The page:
The engagement of the Orthodox Church with environmental issues must be one of the most positive things that has happened in the past few decades. It is something to be eagerly welcomed, not only because of the importance of these issues, but also because what we are seeing here is, potentially at least, very much a two-way process. Increased awareness of the crises facing our world challenges us to find new ways of living out our faith, and often reminds us painfully of how far our own example falls short of the faith we profess. It can take a voice from outside to jolt us into a fuller understanding of our own tradition, and we need to be open to such voices with great humility. But at the same time, the concerns of the environmental movement provide so many opportunities for a witness to our Orthodox faith, to the message of life and hope in the Saviour who so loved the world that He became part of His own creation. I want to look here at some of the areas in which, according to my limited experience, there seems potential for fruitful interaction between Orthodoxy and the environmental movement. These areas can be loosely gathered under four headings:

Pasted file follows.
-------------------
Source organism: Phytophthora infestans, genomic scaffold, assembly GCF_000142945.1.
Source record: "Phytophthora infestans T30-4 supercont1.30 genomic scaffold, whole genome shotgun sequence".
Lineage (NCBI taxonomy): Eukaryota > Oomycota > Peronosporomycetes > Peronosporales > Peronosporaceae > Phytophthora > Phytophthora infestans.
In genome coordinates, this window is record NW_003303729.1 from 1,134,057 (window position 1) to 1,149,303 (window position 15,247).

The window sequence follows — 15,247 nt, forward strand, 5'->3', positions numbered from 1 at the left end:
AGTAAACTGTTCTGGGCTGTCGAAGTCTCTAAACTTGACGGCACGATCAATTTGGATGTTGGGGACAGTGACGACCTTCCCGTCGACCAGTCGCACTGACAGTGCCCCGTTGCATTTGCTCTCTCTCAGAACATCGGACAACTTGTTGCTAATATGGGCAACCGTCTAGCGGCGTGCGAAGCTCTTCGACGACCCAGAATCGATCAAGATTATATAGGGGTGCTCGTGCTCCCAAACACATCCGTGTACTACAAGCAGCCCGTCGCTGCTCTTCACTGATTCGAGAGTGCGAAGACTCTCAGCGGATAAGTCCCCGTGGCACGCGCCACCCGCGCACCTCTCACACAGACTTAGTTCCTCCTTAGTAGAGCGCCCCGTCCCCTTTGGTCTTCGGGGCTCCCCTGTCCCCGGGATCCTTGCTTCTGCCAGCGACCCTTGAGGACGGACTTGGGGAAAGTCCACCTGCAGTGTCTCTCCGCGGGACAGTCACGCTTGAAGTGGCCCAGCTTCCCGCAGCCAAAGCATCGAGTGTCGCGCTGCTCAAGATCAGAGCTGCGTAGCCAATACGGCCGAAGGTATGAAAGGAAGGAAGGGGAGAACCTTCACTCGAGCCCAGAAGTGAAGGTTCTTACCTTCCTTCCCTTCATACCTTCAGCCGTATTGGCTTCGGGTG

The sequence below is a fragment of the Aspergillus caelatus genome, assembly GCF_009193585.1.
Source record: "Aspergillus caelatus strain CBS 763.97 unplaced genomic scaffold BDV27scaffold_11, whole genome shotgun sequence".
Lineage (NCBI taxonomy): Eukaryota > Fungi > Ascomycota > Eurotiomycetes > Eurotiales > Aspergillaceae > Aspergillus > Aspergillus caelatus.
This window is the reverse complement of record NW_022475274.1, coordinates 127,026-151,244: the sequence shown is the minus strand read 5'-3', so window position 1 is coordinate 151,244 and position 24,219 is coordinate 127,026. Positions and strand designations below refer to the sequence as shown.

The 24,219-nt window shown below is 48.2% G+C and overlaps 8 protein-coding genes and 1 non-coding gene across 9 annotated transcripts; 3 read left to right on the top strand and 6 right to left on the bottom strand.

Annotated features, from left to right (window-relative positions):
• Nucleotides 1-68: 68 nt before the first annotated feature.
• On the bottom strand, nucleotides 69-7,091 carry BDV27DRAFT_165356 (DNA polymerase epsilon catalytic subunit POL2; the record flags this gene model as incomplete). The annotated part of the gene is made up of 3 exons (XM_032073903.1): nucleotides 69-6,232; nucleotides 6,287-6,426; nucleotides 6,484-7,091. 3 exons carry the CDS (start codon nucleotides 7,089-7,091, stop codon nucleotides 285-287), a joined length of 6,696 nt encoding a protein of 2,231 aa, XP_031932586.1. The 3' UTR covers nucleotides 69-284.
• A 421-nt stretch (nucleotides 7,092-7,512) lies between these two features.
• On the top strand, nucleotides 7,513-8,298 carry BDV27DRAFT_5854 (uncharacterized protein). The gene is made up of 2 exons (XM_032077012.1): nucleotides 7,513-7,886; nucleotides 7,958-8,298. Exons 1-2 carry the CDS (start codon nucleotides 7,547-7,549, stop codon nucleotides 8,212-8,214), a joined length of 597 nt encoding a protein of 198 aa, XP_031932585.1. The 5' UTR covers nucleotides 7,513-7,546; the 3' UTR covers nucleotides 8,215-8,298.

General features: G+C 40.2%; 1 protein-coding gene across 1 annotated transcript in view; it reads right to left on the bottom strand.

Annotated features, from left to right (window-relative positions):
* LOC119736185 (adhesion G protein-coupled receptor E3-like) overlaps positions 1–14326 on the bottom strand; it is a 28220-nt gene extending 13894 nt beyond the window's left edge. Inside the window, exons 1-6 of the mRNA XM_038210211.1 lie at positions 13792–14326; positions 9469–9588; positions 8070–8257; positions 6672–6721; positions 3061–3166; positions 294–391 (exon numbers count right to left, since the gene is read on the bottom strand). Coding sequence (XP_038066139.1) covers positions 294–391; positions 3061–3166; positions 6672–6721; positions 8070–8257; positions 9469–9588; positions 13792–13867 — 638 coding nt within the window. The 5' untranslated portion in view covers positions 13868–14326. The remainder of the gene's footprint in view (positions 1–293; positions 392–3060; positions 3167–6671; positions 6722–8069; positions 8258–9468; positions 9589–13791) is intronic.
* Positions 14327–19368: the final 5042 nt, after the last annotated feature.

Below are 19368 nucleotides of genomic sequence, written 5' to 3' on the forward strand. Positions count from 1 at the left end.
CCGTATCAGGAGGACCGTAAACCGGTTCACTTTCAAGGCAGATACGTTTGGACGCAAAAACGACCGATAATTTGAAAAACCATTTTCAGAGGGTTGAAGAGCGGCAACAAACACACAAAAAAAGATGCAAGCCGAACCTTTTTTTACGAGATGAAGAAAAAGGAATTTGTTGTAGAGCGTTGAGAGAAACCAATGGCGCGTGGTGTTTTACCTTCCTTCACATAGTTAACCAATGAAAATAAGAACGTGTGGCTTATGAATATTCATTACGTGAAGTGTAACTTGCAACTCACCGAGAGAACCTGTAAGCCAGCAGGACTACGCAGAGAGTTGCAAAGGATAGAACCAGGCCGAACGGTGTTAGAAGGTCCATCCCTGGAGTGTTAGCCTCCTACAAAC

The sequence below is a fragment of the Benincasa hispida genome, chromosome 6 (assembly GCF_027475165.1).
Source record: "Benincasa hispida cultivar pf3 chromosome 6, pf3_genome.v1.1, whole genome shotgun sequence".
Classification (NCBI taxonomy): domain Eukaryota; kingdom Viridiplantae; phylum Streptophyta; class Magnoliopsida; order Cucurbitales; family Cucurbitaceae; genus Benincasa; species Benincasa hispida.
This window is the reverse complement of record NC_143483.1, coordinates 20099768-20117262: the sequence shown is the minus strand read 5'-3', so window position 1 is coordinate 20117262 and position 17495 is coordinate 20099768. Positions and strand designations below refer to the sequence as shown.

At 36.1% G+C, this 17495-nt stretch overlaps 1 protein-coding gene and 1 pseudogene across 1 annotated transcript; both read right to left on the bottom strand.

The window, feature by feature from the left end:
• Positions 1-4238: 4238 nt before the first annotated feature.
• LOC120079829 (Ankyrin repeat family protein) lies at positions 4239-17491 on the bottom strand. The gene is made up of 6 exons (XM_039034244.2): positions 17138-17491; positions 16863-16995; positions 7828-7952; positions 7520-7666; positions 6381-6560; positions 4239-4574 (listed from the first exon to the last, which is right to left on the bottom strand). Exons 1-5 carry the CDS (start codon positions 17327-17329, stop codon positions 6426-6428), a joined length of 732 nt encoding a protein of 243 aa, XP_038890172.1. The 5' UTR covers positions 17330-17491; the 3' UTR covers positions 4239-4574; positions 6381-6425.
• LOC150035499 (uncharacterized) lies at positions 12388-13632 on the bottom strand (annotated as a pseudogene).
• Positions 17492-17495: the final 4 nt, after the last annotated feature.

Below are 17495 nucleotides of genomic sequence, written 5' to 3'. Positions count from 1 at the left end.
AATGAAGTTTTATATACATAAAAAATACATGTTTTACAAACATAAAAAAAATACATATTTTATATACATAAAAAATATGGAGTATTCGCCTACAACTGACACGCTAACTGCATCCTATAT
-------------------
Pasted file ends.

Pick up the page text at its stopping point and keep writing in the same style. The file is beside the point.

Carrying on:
Man and his environment - a spiritual problem,
Do we need to save the earth?
In a global village, who is my neighbour?
A way forward - or a way back?